This season did represent a stylistic shift, at any rate. Dropping the flowy, slightly glam-rock seventies references of his first couple of collections, Deacon reversed into the sixties and its cleaner, pared-down silhouette. He showed leggy Cardin-like shifts in heavy silk, updated with sporty zipper implants and paired with flat sandals, and the occasional silk cagoule, but then mixed that graphic statement with fancier, draped cullings from the legacy of Madame Grès.
His starting point, he explained, was the work of Colin Self, a painter who created on the cusp of Pop Art in the sixties and whose canvases record that odd moment when mod looks coexisted with trad dressing. An interesting source, but something stalled in the leap to the runway. It takes magic fingers to drape and mold a figure like Madame Grès. Deacon's approximations, fixed onto stiff, conical corsets, made his models look like they were trapped inside inverted 1950's lampshades.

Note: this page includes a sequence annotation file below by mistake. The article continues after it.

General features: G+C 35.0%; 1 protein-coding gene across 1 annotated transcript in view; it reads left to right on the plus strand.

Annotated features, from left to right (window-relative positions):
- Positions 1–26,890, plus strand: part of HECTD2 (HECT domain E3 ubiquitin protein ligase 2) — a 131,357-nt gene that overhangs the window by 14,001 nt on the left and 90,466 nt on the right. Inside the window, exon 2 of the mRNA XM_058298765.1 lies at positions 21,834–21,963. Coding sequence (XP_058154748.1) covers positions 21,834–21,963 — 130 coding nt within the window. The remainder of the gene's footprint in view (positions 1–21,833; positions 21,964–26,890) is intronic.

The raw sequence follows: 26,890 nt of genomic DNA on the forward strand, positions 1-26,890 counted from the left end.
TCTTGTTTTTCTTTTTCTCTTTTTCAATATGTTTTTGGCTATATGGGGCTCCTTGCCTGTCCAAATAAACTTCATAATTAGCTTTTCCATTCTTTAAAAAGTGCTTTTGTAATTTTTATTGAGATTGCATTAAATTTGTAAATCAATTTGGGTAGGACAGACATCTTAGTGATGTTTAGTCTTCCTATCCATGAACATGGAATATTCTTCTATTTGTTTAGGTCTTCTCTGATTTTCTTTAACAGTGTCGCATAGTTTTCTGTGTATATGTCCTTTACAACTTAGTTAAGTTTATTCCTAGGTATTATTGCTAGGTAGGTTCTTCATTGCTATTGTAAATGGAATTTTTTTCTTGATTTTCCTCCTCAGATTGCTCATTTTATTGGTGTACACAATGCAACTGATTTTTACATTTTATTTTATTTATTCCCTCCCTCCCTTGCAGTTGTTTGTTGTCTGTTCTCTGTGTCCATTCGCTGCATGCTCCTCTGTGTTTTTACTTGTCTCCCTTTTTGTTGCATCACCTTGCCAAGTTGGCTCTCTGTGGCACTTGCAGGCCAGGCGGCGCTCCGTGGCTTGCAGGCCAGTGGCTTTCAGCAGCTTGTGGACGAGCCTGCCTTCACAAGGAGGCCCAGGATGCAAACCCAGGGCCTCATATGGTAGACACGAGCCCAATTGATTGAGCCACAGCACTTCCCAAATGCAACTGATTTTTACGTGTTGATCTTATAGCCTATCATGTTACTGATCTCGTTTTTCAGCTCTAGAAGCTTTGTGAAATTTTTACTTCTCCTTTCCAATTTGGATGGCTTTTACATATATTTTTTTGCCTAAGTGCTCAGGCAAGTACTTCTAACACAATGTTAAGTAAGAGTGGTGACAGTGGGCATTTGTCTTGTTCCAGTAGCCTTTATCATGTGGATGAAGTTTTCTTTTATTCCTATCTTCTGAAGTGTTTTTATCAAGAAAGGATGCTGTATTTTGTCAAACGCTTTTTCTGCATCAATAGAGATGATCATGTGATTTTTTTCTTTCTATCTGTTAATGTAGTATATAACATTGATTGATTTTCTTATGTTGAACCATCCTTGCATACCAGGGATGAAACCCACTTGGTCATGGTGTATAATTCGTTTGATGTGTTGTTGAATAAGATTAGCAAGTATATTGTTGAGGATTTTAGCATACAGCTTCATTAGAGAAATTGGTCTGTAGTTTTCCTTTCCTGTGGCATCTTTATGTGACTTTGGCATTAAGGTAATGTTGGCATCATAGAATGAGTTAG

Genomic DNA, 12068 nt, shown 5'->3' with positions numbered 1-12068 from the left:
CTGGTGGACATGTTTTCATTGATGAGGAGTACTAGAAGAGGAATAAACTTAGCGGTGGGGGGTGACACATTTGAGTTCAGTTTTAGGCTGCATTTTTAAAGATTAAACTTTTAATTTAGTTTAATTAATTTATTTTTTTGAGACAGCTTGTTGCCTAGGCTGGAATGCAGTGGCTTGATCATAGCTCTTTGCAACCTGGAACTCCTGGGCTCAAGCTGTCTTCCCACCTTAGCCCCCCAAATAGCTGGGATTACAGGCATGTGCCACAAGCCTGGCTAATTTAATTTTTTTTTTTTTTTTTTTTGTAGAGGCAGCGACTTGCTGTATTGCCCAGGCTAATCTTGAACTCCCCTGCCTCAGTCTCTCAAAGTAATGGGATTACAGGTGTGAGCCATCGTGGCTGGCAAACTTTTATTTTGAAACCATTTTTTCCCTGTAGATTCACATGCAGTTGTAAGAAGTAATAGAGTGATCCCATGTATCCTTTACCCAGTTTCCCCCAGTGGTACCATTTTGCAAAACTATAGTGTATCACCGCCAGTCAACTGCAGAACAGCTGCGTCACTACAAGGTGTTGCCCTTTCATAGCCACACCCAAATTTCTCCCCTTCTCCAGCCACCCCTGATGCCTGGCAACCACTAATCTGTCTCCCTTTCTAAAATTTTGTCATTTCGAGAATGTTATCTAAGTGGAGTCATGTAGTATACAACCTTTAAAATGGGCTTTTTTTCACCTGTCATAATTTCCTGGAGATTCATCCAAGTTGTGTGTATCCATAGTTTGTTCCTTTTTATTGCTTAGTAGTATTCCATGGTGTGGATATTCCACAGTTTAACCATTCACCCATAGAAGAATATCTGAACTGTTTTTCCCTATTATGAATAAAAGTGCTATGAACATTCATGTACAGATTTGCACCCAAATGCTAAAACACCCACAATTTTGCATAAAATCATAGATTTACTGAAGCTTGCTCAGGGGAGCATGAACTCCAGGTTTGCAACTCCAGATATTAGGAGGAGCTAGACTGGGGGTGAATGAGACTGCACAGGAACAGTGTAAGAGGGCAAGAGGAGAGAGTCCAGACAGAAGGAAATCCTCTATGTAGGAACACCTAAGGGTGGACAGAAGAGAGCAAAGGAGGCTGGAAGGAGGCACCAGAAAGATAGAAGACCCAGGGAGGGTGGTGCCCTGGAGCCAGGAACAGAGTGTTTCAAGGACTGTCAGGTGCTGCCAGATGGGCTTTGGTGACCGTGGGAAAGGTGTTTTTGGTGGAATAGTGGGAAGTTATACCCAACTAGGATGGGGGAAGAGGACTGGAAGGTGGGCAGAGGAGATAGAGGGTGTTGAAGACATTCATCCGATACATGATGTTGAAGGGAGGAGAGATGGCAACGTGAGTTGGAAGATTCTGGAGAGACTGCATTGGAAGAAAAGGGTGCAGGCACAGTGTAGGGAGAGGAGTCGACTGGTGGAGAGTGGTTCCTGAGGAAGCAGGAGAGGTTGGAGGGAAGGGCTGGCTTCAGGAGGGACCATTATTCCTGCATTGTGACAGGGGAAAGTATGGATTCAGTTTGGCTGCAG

Deacon's better moments came when he didn't try so hard: a little bustier dress in navy doupioni that hugged the waist and flared into a short skirt, or something soft in kelly green silk, fastened with fabric flowers at the shoulder. Individual dresses from this collection will undoubtedly look good on magazine pages and at the odd offbeat special occasion, but that doesn't solve Deacon's central issues. Either he needs to acquire a fully fledged skill set to pull off this "couture" work properly (hardly the easiest route in London), or he needs to get over the "lady" thing and start watching what women his own age want to wear.